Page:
The leadership team has maintained the good quality of education in the school since the last inspection. You lead the school with positivity and care. Your effective leadership team supports you well and shares your determination to bring about further improvement. Many parents and carers were very complimentary about the school’s work, highlighting the good progress pupils make over time and the strong community spirit that you have created. This was exemplified, during the inspection, as staff and pupils celebrated the joy of reading by dressing up as literary characters for World Book Day. There was a noticeable buzz of excitement throughout the school. An overwhelming majority of parents would recommend the school to others. Staff are very enthusiastic about working at Hook-with-Warsash. Several who responded to the confidential staff survey said that the school has improved since it was last inspected. Staff appreciate the importance you place on their professional development, particularly the development through partnership work with other schools. Staff said that they feel hugely supported by leaders and they value the trust leaders have in them. Parents praised the strong relationship between pupils and staff. They appreciate that staff are always willing and available to discuss how well pupils are doing, both academically and socially. Pupils embrace your whole-school and Christian values of ‘love, independence, growth, happiness and trust’ (LIGHT). This is evident in pupils’ very good behaviour, their confident approach to learning and their highly positive interactions with each other around the school. Pupils work hard in lessons and are productive. They said that teachers are kind and friendly and always willing to help them when they find work difficult. Several pupils said that mathematics is their favourite subject. They commented that they really like the challenge involved in understanding mathematics, as ‘there’s always something harder’ to move on to once they have mastered a skill or concept. Pupils spoke positively, too, about a broad range of subjects. Opportunities to develop their creative skills through art and story writing were praised. One pupil excitedly explained to me how the human heart works, after studying it in science. In particular, pupils spoke very favourably about the daily opportunity for collective worship. They relish being able to celebrate each other’s achievements. They are especially proud if chosen to light the ‘collective worship candle’ for demonstrating one of the school’s values. As one pupil said, ‘Our values mean a lot to us. They show us how to behave and act.’ You have made sure that the curriculum strongly supports pupils’ spiritual, moral, social and cultural development. Pupils participate in a broad range of clubs, including computing, art and numerous sporting activities, as well as in competitions. They are looking forward to the school’s annual production, when everyone works together to perform a musical for their families. Trips to local places of interest, for example the Winchester Science Centre, and visits further afield, such as the annual residential visit to France, allow pupils to develop team-building skills and resilience. Closer to home, pupils interact well with their local community. For example, groups of pupils regularly visit the local old people’s home. Pupils appreciate opportunities to develop their leadership skills by running their own clubs, undertaking office duties and contributing to the school council. Pupils proudly told me that they had commissioned the ‘friendship tree’ in the playground so that anyone who feels sad or lonely can sit under it and know that someone will ask them to play. Leaders and governors have an accurate understanding of the school’s strengths and areas for further improvement. Pupils’ attainment is consistently above national averages, including the attainment of disadvantaged pupils. Governors keep themselves well informed through regular visits and their scrutiny of leaders’ work. At the last inspection, the school was asked to strengthen middle leadership and to improve the quality of teaching still further, particularly in some aspects of writing and mathematics. You and your assistant headteachers have set about achieving this systematically, including by utilising support and training provided by the local authority and local schools. As a result, writing and mathematics have improved and teaching is consistently strong. Middle leaders are developing their skills well. They are enthusiastic and knowledgeable. Since the last inspection, you have adapted your curriculum to match the new national requirements. You have focused especially well on ensuring that pupils develop their depth of knowledge and understanding in writing and mathematics. Pupils’ attainment by the time they leave the school is above average. However, published performance information shows that pupils’ progress during key stage 2 is slower than the national average. You have carefully investigated this and concluded that assessments at key stage 1 were not accurate enough. You have, rightly, refined your assessment system so that it is much more accurate. Information about current pupils, along with evidence gathered from lesson observations and pupils’ books, show that current pupils in each year group are now making more rapid progress. However, you recognise where further refinements are needed and provide training, monitoring and support to ensure that staff are able to make the necessary improvements to their practice. For example, recent changes to the teaching of reading are being embedded, and teachers are raising levels of challenge so that a larger proportion of pupils achieve higher standards in each year. Safeguarding is effective. The leadership team has ensured that all safeguarding arrangements are fit for purpose. Staff are well trained and have a thorough understanding of how to spot any potential issues and pass on concerns. Leaders act appropriately to keep pupils safe, including through proactive work with parents and outside agencies. Governors keep a close eye on safeguarding procedure and practice, for example, by ensuring that safer recruitment procedures are followed appropriately. Pupils said that they feel safe in school. They have an appropriate understanding of what bullying is. They said that bullying is rare, but that adults are swift to intervene should it happen. Pupils I spoke to could all identify a trusted adult they would go to, if they were concerned about anything. The curriculum strongly supports pupils’ understanding of how to keep safe, for example, by teaching about road safety and e-safety. Inspection findings At the start of this inspection, we agreed to look at: the effectiveness of safeguarding arrangements; the effectiveness of leaders in ensuring that the quality of teaching and learning is consistently strong; the effectiveness of the teaching of reading and writing at key stage 2; and the quality of provision for the most able pupils, especially at key stage 1. Leaders have created a positive culture in which the continuous development of staff is valued. Staff have been provided with expert training and advice, both from senior leaders and external trainers. They are keen to adapt their practice to make sure that they get the best out of pupils. Staff value the opportunities to reflect on their skills and share best practice with colleagues from their own school and other local schools. Middle leaders are developing their practice well. They appreciate the advice and support from experienced colleagues about how to manage their responsibility areas, and how to ensure that curriculum content and skills are mapped and taught appropriately. Governors oversee the school’s work well. They have been keenly aware of the need to improve pupils’ rates of progress at key stage 2 and have made sure that this is a key focus for leaders. Some governors join in leaders’ monitoring activities so they can see for themselves the impact of leaders’ actions. This is working. Teaching is consistently strong and, because of this, pupils’ progress has improved over time. Leaders have researched the best practice in the teaching of reading and writing, to devise a programme which works well for pupils at Hook-with-Warsash. Leaders ensure that pupils have experience of a broad range of genres for both reading and writing. You have revised the writing curriculum to provide memorable experiences that make pupils excited and motivated to write. Pupils develop the skills and the understanding of what needs to be included to write effectively for different purposes and audiences. Their work shows that they have increased stamina when writing. Pupils are proud of the work they produce. For example, a group of Year 5 boys eagerly showed me their writing, highlighting where they had received a headteacher’s award for successfully persevering and editing their work. As a result, pupils’ rates of progress in writing have significantly increased in the last two years, particularly those of boys. Pupils’ attainment is consistently above average in reading. However, in the past, some pupils in key stage 2 have made slower progress than the national average. Last year, a below-average proportion of pupils achieved the higher standard at the end of key stage 2. This year, a change to the way that reading is taught is being implemented very well and is resulting in pupils making faster progress throughout the school. Teachers ask skilful questions, which help pupils to deepen their understanding and reading skills. Pupils enthuse about reading. They are keen to access the ‘must reads’ identified for each year group, and eager to show teachers their reading journals. These detail how much pupils have read across a broad range of genres. You noticed that in the last two years, some of the most able pupils were not challenged to achieve highly enough, particularly in writing and mathematics at key stage 1. You have made sure that teachers throughout the school now challenge pupils to achieve a greater depth in their understanding. For example, in mathematics, teachers develop pupils’ mathematical reasoning skills by requiring them to explain their thinking to ‘convince’ an adult that they are accurate in their thinking. Similarly, in writing, key stage 1 pupils are encouraged to use a broader range of punctuation and vocabulary and take more responsibility for the editing of their own writing, than in the past. As a result of this ongoing focus, current pupils are making more rapid progress than previously. Next steps for the school Leaders and those responsible for governance should ensure that: strategies to improve pupils’ rate of progress in reading are securely embedded throughout the school a larger proportion of pupils achieve the higher standards in reading, writing and mathematics in each year group. I am copying this letter to the chair of the governing body, the director of education for the Diocese of Portsmouth, the regional schools commissioner and the director of children’s services for Hampshire. This letter will be published on the Ofsted website.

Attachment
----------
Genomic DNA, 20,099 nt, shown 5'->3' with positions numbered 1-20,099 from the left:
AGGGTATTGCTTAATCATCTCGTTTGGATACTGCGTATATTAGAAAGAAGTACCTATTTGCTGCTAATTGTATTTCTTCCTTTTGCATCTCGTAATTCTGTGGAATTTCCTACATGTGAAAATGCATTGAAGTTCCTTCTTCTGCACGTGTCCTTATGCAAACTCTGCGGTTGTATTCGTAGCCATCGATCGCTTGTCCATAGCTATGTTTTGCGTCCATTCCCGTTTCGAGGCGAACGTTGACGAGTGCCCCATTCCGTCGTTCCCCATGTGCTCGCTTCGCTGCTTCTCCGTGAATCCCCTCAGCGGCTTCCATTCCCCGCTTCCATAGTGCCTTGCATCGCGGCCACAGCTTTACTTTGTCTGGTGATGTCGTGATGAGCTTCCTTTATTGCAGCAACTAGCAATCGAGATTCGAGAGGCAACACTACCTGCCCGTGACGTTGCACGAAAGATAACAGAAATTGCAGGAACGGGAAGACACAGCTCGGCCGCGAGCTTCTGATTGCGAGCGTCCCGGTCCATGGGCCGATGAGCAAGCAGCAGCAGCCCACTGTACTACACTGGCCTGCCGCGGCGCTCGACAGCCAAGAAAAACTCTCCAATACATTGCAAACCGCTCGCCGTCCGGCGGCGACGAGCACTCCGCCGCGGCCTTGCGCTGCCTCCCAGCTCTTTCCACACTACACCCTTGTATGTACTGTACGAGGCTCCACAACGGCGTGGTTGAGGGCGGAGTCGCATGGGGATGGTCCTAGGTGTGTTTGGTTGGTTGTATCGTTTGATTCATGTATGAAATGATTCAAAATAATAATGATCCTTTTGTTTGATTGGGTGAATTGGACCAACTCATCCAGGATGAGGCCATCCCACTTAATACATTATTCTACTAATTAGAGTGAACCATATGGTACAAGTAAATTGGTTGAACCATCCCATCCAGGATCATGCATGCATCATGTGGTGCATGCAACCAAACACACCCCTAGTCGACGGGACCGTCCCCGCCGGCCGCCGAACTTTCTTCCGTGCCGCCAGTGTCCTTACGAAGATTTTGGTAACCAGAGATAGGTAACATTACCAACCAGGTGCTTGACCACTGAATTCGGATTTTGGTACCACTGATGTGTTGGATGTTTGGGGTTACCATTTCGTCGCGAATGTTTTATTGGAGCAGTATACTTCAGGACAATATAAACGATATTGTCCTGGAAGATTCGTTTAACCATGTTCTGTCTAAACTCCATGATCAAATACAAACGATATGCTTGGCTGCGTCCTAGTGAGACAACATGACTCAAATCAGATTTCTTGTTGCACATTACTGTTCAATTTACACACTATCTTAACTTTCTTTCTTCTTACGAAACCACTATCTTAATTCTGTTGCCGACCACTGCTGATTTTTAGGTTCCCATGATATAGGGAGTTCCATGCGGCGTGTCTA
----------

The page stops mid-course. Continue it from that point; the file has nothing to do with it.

Hook-With-Warsash Church of England Academy Parent Reviews
2015 GCSE RESULTSImportant information for parents
Due to number of reforms to GSCE reporting introduced by the government in 2014, such as the exclusion of iGCSE examination results, the official school performance data may not accurately report a school’s full results. For more information, please see About and refer to the section, ‘Why does a school show 0% on its GSCE data dial? In many affected cases, the Average Point Score will also display LOW SCORE as points for iGCSEs and resits are not included.